Other risk management strategies to employ involve restrict­ing employee access to data and system applications. Not all employees need access to all company data and systems. Some data is more sensitive than other data and does not need to be shared across departmental lines or job descriptions.

Last, do not make the bottom line the bottom line. If a deal is too good to be true, then it probably is. Whether it comes to "bargain" cloud computing services being promised, sales of inventory or product that is so, so enticing, or a prospec­tive employee resume that promises a dream candidate,   companies should not let such promises of profit/savings obscure their focus. Vetting of such opportunities is still a must and can stem huge, expensive and embarrassing problems down the road.


If suspicious activity arises, do not ignore it. This is especially true for internal red flags with top producers and senior man­agers. Many companies, understandably, are loathe to question those employees who are seen as top producers or appear beyond reproach. In the context of crime insurance coverage, remem­ber that if a company is aware of dishonest employee conduct at a certain point in time, the crime insurance company is likely to take an aggressive position that any losses occurring thereaf­ter are uninsured under the "termination" clause of the crime policy. While some courts have rejected insurance company attempts to misuse the termination clause to limit insurance coverage, policyholders are still much better off avoiding such a dispute in the first place.

Similarly, if a loss has occurred, do not delay providing notice to your insurance company. Some policyholders are reluctant to let anyone, including their insurance companies, know that they have been the victims of internal or exter­nal fraud. While that may be understandable, policyholders should nonetheless provide prompt notice under any and all potentially applicable insurance policies. Many insurance companies will contest coverage for claims they deem "late", even where no prejudice or other harm has been suffered by the insurance company for the claimed "late" notice.

While crime losses will always remain a risk exposure for many policyholders, smart insurance purchasing and smart risk management can minimize the threat and ultimate harm of such scenarios.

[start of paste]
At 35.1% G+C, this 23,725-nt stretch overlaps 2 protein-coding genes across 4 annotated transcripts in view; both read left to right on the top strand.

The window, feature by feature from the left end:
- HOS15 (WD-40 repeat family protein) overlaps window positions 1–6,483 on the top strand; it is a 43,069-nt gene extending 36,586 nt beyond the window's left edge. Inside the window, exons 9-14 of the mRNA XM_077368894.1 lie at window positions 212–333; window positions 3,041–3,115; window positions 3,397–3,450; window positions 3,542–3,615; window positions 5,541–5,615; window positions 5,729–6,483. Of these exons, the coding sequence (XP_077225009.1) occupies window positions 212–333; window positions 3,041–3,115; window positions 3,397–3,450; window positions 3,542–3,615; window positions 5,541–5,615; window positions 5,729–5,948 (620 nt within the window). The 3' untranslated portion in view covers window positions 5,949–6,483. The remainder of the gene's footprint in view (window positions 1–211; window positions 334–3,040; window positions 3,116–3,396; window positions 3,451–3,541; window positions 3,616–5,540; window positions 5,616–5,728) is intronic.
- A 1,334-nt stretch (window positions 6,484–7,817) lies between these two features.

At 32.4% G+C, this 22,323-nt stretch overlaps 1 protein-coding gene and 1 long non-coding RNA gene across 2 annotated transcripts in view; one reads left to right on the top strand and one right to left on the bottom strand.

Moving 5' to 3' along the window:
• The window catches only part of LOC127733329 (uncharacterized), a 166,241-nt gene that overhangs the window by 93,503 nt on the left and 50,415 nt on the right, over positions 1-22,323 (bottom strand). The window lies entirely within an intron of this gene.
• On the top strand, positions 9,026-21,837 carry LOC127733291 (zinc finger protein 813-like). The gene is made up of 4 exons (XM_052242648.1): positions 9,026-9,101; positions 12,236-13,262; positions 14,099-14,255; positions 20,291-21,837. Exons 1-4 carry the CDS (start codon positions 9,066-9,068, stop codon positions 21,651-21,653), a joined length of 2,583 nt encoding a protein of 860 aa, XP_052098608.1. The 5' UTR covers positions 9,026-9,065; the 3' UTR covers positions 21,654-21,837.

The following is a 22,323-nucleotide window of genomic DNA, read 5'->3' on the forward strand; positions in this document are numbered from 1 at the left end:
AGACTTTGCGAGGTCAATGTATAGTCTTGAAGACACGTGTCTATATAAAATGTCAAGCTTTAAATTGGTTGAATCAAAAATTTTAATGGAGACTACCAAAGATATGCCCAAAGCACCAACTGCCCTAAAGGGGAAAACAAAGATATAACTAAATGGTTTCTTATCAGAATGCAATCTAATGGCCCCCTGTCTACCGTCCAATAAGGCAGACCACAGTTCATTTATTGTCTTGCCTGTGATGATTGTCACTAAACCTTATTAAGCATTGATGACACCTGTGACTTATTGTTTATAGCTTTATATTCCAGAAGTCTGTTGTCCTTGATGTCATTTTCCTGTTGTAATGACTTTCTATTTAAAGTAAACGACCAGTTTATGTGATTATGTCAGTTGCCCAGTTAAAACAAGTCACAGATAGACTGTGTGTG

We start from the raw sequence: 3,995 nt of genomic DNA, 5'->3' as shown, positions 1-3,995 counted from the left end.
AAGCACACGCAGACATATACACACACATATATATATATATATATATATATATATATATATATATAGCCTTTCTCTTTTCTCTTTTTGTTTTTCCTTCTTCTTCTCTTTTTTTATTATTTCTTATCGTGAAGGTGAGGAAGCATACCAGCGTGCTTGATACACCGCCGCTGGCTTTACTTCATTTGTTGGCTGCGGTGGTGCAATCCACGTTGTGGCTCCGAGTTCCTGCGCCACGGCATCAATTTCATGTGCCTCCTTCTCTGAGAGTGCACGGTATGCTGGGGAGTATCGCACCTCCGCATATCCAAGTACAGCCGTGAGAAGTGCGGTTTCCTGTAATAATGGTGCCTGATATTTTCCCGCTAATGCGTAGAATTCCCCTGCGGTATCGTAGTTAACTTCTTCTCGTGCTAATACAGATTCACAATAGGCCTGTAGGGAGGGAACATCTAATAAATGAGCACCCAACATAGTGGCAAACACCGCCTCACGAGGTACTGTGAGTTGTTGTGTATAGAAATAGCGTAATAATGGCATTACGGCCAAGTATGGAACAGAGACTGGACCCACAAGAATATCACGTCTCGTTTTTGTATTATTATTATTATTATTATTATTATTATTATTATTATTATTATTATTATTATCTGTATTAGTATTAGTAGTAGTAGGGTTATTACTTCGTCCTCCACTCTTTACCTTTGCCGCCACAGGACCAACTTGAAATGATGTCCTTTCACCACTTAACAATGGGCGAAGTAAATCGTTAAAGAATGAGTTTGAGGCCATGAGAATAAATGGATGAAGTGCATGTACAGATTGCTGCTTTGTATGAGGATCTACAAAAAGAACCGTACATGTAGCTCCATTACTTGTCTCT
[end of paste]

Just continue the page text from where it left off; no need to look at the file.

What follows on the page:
Joshua Gold, a shareholder in Anderson Kill's New York office and chair of Anderson Kill's Cyber Insurance Recovery Group. He regularly represents policyhold­ers in insurance coverage matters and disputes concerning arbitration, time element insurance, electronic data and other property/casualty insurance coverage issues. | jgold@andersonkill.com

About Anderson Kill

Anderson Kill practices law in the areas of Insurance Recovery, Commercial Litigation, Environmental Law, Estate, Trusts and Tax Services, Corporate and Securities, Antitrust, Banking and Lending, Bankruptcy and Restructuring, Real Estate and Construction, Foreign Investment Recovery, Public Law, Government Affairs, Employment and Labor Law, Captive Insurance, Intellectual Property, Corporate Tax, Hospitality, and Health Reform. Recognized nationwide by Chambers USA for Client Service and Commercial Awareness, and best-known for its work in insurance recovery, the firm represents policyholders only in insurance coverage disputes - with no ties to insurance companies and has no conflicts of interest. Clients include Fortune 1000 companies, small and medium-sized businesses, governmental entities, and nonprofits as well as personal estates. Based in New York City, the firm also has offices in Ventura, CA, Philadelphia, PA, Stamford, CT, Washington, DC and Newark, NJ.

The content of this article is intended to provide a general guide to the subject matter. Specialist advice should be sought about your specific circumstances.